Prices for a Stearman in flying condition range from about $70,000 to
$125,000. With more than 8,000
planes produced and 1,000 still registered, parts are readily available, which
makes it an appealing airplane for recreational flying. Maintenance and
operating costs are reasonable as well,
with a fuel burn of about 12 gph. Flying
it is within the ability range for most
pilots, but your early hours of
Stearman time are key.
If you think a Stearman might be
for you, here are a few things to consider before you take the plunge.
Fly a Stearman. We’re not talking
a sightseeing flight; get a few hours
with a seasoned Stearman instructor
so you can experience what it’s like to
fly the plane. What’s most important is
assessing your skills to see if you’re up
to landing this top-heavy beauty. It’s
also a good opportunity to see if you
enjoy open-cockpit flying. Not everybody does, and it’s best to know that
before you invest in a Stearman.
Join the Stearman Restorers
Association (SRA). It’s a powerful
resource to connect with other
Stearman owners and pilots. The discussion board is filled with questions
and answers about things like rib
drawings, magneto overhauls, and
landing techniques. There also is a
classified ads section with lots of parts.
Get a Hangar. This is a must, as for
any wood and fabric airplane. The
Stearman is a classic, and it needs to be
protected from the elements.
Keep It on the Grass. Insurance
companies usually require 25 hours
of dual instruction before solo,
although much more time is recommended to master the landings. “My
advice to new Stearman pilots is
keep it on the grass for the first 100
hours,” said EAA President and CEO
Rod Hightower, who restored and
flies a Stearman.
“The Stearman is an easy plane to
fly, but it’s a hard airplane to fly well,”
said Rod. “It is a completely different
level of skill required to fly a Stearman
really well.” Its long-legged, narrow
gear; big tires; and the fuel tank in the
center section of the upper wing create a top-heavy design that is prone to
swapping ends on landing.
The SRA has a list of 15 highly
experienced Stearman instructors
spread out in 12 states across the
country who can properly transition
you to a Stearman. Once you do,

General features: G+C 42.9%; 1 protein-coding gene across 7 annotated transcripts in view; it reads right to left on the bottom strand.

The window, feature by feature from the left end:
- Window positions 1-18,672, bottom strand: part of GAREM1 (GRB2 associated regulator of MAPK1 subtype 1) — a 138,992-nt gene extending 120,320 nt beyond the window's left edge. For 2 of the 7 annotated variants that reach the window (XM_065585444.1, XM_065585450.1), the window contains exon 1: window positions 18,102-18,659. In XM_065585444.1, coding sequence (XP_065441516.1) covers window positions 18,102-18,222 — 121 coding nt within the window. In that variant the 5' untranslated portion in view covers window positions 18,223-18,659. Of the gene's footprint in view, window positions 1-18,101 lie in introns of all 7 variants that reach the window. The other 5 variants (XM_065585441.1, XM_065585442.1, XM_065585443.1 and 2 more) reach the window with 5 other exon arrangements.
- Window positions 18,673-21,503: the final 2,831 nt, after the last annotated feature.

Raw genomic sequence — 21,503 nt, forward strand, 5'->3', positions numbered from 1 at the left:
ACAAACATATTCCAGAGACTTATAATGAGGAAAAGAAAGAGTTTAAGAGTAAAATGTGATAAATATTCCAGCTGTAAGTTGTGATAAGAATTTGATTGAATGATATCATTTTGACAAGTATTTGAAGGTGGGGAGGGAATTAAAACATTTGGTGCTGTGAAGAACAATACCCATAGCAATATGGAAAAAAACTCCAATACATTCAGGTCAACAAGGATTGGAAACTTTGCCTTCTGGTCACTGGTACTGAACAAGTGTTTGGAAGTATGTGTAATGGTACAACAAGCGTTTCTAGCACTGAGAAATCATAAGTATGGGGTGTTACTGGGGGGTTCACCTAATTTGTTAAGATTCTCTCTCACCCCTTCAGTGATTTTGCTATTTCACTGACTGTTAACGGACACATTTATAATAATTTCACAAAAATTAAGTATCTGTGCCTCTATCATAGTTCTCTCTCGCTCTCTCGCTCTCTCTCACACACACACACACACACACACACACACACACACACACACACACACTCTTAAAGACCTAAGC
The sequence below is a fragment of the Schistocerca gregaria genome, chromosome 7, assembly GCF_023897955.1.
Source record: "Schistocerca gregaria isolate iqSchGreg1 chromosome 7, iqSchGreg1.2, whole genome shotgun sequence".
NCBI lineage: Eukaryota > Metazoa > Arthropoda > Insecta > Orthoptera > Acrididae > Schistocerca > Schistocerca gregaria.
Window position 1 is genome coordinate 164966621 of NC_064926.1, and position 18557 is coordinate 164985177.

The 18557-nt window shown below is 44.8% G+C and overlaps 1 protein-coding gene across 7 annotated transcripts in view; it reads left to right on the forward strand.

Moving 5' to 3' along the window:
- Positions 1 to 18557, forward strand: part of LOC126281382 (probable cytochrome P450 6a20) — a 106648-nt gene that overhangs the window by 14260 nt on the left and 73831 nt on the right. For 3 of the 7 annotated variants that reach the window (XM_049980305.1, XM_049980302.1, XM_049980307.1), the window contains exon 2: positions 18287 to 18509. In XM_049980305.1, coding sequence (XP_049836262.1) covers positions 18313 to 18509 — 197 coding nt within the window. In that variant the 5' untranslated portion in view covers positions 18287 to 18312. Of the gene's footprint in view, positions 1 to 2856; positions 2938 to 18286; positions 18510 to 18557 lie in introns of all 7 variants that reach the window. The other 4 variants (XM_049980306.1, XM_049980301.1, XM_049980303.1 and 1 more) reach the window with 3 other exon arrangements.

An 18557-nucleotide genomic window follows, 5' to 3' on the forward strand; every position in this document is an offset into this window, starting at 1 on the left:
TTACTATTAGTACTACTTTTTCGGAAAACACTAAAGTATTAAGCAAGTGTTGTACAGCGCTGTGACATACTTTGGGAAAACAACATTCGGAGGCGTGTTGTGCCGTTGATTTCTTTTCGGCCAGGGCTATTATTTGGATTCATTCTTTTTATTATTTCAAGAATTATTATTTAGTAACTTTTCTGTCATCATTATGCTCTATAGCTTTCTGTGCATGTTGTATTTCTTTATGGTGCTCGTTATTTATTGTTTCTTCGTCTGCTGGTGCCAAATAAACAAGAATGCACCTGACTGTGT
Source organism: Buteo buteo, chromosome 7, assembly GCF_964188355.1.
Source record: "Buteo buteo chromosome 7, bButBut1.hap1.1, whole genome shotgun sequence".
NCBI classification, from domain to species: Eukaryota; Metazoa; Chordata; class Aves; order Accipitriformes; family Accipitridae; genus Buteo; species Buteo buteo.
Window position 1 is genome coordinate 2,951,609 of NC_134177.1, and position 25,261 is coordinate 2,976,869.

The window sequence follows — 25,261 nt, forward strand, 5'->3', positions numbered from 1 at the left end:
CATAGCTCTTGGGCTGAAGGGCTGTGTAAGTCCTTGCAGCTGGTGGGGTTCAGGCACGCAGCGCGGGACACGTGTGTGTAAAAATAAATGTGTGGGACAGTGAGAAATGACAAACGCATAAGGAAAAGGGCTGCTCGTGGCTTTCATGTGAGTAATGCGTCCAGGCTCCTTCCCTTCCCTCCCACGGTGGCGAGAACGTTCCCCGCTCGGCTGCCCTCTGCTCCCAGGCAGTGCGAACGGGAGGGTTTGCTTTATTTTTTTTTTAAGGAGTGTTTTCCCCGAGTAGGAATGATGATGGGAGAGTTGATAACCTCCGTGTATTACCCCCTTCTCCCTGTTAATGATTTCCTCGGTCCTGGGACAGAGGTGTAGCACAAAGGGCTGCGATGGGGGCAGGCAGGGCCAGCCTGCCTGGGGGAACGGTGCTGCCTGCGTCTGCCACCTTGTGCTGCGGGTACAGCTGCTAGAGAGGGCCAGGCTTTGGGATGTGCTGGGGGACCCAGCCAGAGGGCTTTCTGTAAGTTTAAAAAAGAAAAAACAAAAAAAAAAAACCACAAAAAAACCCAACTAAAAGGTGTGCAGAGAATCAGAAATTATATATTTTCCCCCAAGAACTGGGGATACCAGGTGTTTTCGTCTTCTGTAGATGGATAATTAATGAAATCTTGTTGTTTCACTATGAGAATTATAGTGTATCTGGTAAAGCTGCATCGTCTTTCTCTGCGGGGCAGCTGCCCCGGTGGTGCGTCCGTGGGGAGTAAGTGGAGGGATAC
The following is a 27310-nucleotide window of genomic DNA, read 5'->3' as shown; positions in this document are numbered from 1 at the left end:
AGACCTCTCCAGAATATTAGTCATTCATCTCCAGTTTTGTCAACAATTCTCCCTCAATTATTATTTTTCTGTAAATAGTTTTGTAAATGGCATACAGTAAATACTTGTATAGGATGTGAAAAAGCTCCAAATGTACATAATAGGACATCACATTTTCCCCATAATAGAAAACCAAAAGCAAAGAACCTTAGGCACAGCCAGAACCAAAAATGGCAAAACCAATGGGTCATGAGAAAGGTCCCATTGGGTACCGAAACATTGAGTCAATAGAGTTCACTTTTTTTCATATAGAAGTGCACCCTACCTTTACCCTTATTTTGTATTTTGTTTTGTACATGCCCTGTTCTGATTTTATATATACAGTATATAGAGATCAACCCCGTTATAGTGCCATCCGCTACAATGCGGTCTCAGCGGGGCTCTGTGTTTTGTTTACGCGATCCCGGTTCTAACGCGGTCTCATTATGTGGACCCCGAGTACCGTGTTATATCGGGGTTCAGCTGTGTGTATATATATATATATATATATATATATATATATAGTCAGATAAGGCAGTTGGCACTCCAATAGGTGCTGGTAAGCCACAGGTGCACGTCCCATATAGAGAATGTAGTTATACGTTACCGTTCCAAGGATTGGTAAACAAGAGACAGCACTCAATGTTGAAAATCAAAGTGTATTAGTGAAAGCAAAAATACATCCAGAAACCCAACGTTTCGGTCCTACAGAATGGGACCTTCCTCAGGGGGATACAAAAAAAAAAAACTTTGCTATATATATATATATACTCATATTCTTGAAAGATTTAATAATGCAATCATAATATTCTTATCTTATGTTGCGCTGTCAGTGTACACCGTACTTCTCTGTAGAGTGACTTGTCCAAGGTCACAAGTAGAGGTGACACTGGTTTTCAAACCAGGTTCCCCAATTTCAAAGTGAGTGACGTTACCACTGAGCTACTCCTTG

you’ll be in a special club, owning
one of aviation’s true treasures.
“They are a joy to fly, a joy to own,
and a joy to bring out in public,” said
Rod. “It’s a magical airplane.”
there are more ribs and they vary in size, and
plywood is needed for the wing walk. Adding to
the complexity are the aileron controls and connections. “I knew I was over my head,” Rod said.
Rod sought the assistance of Larry Kampel
and Matt Parr to build the lower wings, and
when they were finished, he resisted putting on
the fabric. “They were works of art!” Rod said.
“It was a shame they had to be covered, because
they were so beautiful.”
With the project taking shape in his garage,
Rod’s neighbors thought he was building a
boom for a crane; that was until the mighty air-
frame sat upright on its long gear legs with an
engine mount sitting up front.
90 PERCENT EQUALS HALFWAY DONE
“I made the mistake of thinking, ‘Gosh, this
can’t be many more months away until I get it
flying.’ But then I remembered what a wise old
airplane restorer had told me: ‘When you’re 90
percent complete, you’re halfway there!’” said
Rod. The last 10 percent took about three years
as Rod worked on the complex series of aluminum stringers and cowling pieces that have to
match up from the firewall to the tail. He also
had to design the electrical system, as
Stearmans originally didn’t have them.
“My advice to those sitting on the fence
wondering if they should restore a Stearman is
this: If you have a budget in mind, triple it,”
said Rod. “Whatever timeframe you calcu-
lated, quadruple that, as it will be a closer
approximation of reality.”
In July 1997, after a 30-year hiatus, Rod’s
Stearman took to the air once again. Rod credits
the assistance of countless EAA members who
shared their technical expertise, candid advice,
and welcomed mentoring. Since that first flight,
the Stearman hardly has had time to collect any
dust on its wings, as Rod enjoys sharing the
thrills of open-cockpit flying with hundreds of
people young and old, along with his five chil-
dren: daughters Hannah, Hillary, Heidi, and
Hayleigh, plus son John. In fact, John, age 14, is
following in his father’s footsteps, as he is in the
beginning stages of flight instruction, with the
goal of soloing the Stearman at age 16.
“The flight experience in a Stearman is a
special thing, and Stearman pilots never take
it for granted,” said Rod.
Jim Busha, EAA 119684, is an avid pilot and longtime
contributor to EAA publications. He is the editor of Warbirds
magazine and the owner of a 1943 Aeronca L- 3.